Marrakech is a place of beauty, which is desperately looking for the eyes of its beholder. Whether it is in the deepest and smelliest alleys of the souks, or the greenest and prickliest parts of the Jardin Majorelle, or the most intricately tiled palaces around Bahia, or the contrast of the fantastic food stalls with the heart numbing squalor of beggars on the Djemaa el Fna, or the freezing cold but picturesque villages in Ourika on the ascent to the Atlas mountains – one is attracted to its beauty in the same subjective way that people generally react to Marmite: you either love it or hate it!
But on the quality and comfort of our riad (Dar Vedra), the verdict is unanimous – Didier and Sebastien have perfected the art of service to the extent that guests feel like they have been invited to a friend’s home, rather than the usual functional arrangement of providing a room for the night in exchange for money.
Riads in architectural terms also convey an understated modesty that is prevalent in islamic culture: the high but very plain exterior walls conceal an inner courtyard that is open to the elements, and is often adorned with a central fountain and lush greenery. From this inner sanctum, doors open into rooms on all sides of the courtyard and if it is a dar, there will be a second storey supported by tall columns that tower upwards to an open sky … think of it as a house that has been turned outside in vis-a-vis Lloyds of London which has been turned inside out. And then compare this to an oriental home (or indeed a capitalistic western one) that seeks to flaunt the wealth of its inhabitants with unnecessary alcoves, fancy windows, colourful roof tiles, and in some cases gilded cornices. All houses should be built like riads, where those living in them can enjoy their beauty from within the comfort and security of their homes, rather than waste it all on strangers and passers-by.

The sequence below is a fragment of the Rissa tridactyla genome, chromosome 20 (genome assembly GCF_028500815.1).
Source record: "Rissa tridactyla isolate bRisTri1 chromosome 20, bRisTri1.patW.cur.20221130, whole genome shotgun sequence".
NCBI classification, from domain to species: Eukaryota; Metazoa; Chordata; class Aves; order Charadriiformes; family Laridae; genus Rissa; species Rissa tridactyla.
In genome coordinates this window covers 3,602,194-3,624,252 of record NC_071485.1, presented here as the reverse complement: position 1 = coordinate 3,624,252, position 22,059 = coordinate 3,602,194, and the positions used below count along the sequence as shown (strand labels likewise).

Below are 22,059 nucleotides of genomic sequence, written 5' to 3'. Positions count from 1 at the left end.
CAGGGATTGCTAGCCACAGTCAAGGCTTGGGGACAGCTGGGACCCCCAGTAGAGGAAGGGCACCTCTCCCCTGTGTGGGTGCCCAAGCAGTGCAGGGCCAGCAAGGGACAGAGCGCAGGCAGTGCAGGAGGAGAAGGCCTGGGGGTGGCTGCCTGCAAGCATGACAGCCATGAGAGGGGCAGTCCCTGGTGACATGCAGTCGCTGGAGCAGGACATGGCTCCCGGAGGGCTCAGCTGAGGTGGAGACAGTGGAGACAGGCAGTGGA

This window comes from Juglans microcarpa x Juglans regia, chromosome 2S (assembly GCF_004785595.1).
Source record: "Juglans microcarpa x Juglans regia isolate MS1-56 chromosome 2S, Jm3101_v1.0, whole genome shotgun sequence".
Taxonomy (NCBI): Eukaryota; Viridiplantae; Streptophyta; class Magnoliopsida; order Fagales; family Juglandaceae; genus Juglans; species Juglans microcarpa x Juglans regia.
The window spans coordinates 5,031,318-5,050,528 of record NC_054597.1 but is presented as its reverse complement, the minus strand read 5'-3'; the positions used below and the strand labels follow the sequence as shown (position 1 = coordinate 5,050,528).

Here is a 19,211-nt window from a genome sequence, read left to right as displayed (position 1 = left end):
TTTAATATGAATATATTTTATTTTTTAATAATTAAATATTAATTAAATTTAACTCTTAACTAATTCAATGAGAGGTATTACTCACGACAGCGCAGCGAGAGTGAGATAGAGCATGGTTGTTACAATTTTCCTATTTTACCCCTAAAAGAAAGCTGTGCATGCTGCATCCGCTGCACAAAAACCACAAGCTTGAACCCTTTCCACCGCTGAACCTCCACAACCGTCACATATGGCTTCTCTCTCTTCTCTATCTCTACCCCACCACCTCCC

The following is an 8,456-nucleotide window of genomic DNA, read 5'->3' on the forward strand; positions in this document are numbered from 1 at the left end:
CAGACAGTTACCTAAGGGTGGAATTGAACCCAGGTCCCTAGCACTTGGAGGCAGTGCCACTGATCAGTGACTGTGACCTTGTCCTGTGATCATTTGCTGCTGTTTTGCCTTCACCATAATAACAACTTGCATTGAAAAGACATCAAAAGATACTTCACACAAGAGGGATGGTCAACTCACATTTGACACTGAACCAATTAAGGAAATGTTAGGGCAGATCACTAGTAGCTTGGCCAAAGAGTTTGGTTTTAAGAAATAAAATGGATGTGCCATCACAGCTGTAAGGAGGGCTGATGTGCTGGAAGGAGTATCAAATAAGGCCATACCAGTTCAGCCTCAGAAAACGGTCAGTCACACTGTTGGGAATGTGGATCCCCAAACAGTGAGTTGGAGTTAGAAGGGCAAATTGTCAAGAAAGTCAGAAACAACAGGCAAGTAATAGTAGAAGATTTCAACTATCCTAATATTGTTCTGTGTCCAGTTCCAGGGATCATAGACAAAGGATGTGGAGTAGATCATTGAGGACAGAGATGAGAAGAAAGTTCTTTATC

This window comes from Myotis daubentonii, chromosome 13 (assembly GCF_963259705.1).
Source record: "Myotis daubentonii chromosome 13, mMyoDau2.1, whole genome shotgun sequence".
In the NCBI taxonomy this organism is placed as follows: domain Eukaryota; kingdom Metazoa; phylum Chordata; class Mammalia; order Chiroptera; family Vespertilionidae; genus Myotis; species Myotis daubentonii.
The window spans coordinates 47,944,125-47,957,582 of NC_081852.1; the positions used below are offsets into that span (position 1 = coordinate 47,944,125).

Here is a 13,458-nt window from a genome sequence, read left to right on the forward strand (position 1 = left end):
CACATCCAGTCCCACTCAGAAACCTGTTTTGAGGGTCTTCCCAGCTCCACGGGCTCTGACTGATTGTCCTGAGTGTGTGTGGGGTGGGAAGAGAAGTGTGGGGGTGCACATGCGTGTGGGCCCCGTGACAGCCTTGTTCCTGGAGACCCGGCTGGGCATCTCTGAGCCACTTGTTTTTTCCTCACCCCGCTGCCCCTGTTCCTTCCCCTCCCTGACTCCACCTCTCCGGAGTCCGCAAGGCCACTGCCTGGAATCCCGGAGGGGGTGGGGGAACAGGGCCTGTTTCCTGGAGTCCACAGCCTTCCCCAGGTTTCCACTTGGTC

More pics from this little adventure to follow … meanwhile, there is a pile of work to chomp through before the Christmas break …. ummmm, what *is* the collective noun for a mass of emails in you Inbox?